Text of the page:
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From the early days of intellectual curiosity to the victory of experimental confirmation, a noted physicist illustrates the theory of the Inflationary Universe and offers a firsthand account of his paradigm-breaking discovery of how the universe began.
Modern cosmology is a quickly developing ?eld of research. New technical devices and tools supply the community with new experimental data measured with high accuracy. The self-consistent explanation of these data needs t- oretical models that are based on hypothetical predictions of particle theory. In their turn, such predictions imply cosmology for their probe. Speci?c st- ies of the cosmological consequences of particle theory, linking them to their observable signatures, are actual. This boiling kettle of theoretical research and experimental efforts produces ideas that will be preserved for following generations. The aim of this book is to acquaint the reader with some of these ideas, - fering nontrivial ways to probe the physical basis of modern cosmology. An extensive review of the newest ideas in modern cosmology, e. g. , related with the development of the M-brane theory, lies beyond the scope of our book, which is aimed at providing a ?rmly established system of probes for these ideas, linking their predictions to their possible experimental test. We use the framework of in?ationary paradigm to reveal the phenomena that can shed light on the physical origin of the observed Universe, of its matter content and large-scale structure. The crucial role of quantum ?uctuations in creation of our Universe and in possible features, re?ecting cosmological impact of microphysics, is discussed. These features are shown to be accessible to - perimental test in the near future.
This classic Big Bang text neatly describes what happened after the bang. Yet, until recently, particle physicists and cosmologists were stuck on many questions that the Big Bang Theory still couldn't answer, primarily: If matter can neither be created nor destroyed, how could so much matter arise from nothing at all? Alan Guth's Inflationary Universe Theory answers these vexing questions. When NASA's Cosmic Background Explorer satellite measured the non-uniformities of the cosmic background radiation for the first time in 1992, the patterns agreed exquisitely with the theory's predictions.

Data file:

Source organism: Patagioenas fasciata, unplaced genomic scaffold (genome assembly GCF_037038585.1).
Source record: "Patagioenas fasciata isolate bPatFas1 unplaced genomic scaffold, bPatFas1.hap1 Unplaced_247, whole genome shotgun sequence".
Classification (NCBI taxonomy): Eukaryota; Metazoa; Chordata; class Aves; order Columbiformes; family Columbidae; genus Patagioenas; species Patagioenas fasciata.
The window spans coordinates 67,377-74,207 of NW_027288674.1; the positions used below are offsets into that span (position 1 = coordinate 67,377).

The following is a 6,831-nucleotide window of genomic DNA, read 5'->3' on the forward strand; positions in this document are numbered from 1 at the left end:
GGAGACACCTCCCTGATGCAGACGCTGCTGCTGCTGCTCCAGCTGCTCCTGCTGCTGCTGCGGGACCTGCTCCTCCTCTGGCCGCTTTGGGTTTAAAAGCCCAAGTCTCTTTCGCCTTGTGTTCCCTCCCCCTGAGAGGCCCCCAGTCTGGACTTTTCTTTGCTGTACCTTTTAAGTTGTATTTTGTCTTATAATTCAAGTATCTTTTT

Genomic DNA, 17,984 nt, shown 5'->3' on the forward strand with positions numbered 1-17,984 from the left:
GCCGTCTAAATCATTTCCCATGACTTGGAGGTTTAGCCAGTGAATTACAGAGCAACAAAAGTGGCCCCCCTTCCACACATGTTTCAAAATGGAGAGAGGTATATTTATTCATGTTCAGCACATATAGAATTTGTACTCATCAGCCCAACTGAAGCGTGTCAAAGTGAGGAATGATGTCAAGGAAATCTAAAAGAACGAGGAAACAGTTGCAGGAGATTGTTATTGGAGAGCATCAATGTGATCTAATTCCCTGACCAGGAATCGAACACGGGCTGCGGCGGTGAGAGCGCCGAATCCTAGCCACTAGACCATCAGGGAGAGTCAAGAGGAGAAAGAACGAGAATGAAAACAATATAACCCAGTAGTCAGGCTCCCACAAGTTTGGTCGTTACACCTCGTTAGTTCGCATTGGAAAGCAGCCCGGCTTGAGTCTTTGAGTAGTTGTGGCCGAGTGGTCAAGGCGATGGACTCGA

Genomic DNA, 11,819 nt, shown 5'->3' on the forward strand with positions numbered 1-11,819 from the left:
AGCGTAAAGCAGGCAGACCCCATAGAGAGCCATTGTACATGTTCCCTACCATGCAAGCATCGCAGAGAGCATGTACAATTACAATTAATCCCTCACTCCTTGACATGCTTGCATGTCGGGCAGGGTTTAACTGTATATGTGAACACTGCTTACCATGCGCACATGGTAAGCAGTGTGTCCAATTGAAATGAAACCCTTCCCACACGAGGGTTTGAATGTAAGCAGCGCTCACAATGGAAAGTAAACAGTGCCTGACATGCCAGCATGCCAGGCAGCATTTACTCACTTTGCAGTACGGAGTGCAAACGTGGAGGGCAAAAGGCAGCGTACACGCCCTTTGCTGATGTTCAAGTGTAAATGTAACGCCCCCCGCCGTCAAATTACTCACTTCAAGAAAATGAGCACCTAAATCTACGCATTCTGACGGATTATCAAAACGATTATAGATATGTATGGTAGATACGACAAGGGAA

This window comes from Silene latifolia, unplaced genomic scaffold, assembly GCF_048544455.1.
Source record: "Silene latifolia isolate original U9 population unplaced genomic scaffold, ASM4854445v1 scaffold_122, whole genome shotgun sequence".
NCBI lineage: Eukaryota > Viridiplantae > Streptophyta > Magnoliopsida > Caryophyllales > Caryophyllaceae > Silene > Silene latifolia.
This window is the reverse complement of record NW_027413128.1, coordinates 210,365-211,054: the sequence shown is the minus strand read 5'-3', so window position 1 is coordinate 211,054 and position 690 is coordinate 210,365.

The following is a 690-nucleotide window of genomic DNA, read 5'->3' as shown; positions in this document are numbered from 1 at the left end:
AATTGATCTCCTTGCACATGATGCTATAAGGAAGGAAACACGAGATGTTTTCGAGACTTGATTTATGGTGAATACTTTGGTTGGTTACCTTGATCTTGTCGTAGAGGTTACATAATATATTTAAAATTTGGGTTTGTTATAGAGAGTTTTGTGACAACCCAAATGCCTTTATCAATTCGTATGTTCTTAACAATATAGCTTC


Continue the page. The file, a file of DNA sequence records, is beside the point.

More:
Surveys the latest developments in the field of physics, in such areas as quantum theory, low-temperature physics, astrophysics, relativity, and quarks
A popular account of the properties and significance of black holes.
Observability and Scientific Realism It is commonly thought that the birth of modern natural science was made possible by an intellectual shift from a mainly abstract and specuJative conception of the world to a carefully elaborated image based on observations. There is some grain of truth in this claim, but this grain depends very much on what one takes observation to be. In the philosophy of science of our century, observation has been practically equated with sense perception. This is understandable if we think of the attitude of radical empiricism that inspired Ernst Mach and the philosophers of the Vienna Circle, who powerfully influenced our century's philosophy of science. However, this was not the atti tude of the f ounders of modern science: Galileo, f or example, expressed in a f amous passage of the Assayer the conviction that perceptual features of the world are merely subjective, and are produced in the 'anima!' by the motion and impacts of unobservable particles that are endowed uniquely with mathematically expressible properties, and which are therefore the real features of the world. Moreover, on other occasions, when defending the Copernican theory, he explicitly remarked that in admitting that the Sun is static and the Earth turns on its own axis, 'reason must do violence to the sense' , and that it is thanks to this violence that one can know the tme constitution of the universe.
This book accompanies another book by the same authors, "Introduction to the Theory of the Early Universe: Hot Big Bang Theory" and presents the theory of the evolution of density perturbations and relic gravity waves, theory of cosmological inflation and post-inflationary reheating. Written in a pedagogical style, the main chapters give a detailed account of the established theory, with derivation of formulas. Being self-contained, it is a useful textbook for advanced undergraduate students and graduate students. Essential materials from General Relativity, theory of Gaussian random fields and quantum field theory are collected in the appendices. The more advanced topics are approached similarly in a pedagogical way. These parts may serve as a detailed introduction to current research. Available as a set with "Introduction to the Theory of the Early Universe: Hot Big Bang Theory." Sample Chapter(s) Chapter 5: Primordial Perturbations in Real Universe (272k) Chapter 15: Preheating after Inflation (382k) Contents: Jeans Instability in Newtonian GravityCosmological Perturbations in General Relativity. Equations of Linearized TheoryEvolution of Vector and Tensor PerturbationsScalar Perturbations: Single-Component FluidsPrimordial Perturbations in Real UniverseScalar Perturbations Before RecombinationStructure FormationBeyond Ideal Fluid ApproximationTemperature of Cosmic Microwave BackgroundCMB PolarizationDrawbacks of the Hot Big Bang Theory. Inflation as Possible Way OutInflation in Slow Roll RegimeGeneration of Cosmological Perturbations at InflationFurther Aspects of Inflationary TheoryPreheating After InflationBouncing UniverseColor Pages Readership: Cosmologists, advanced undergraduate and graduate students.

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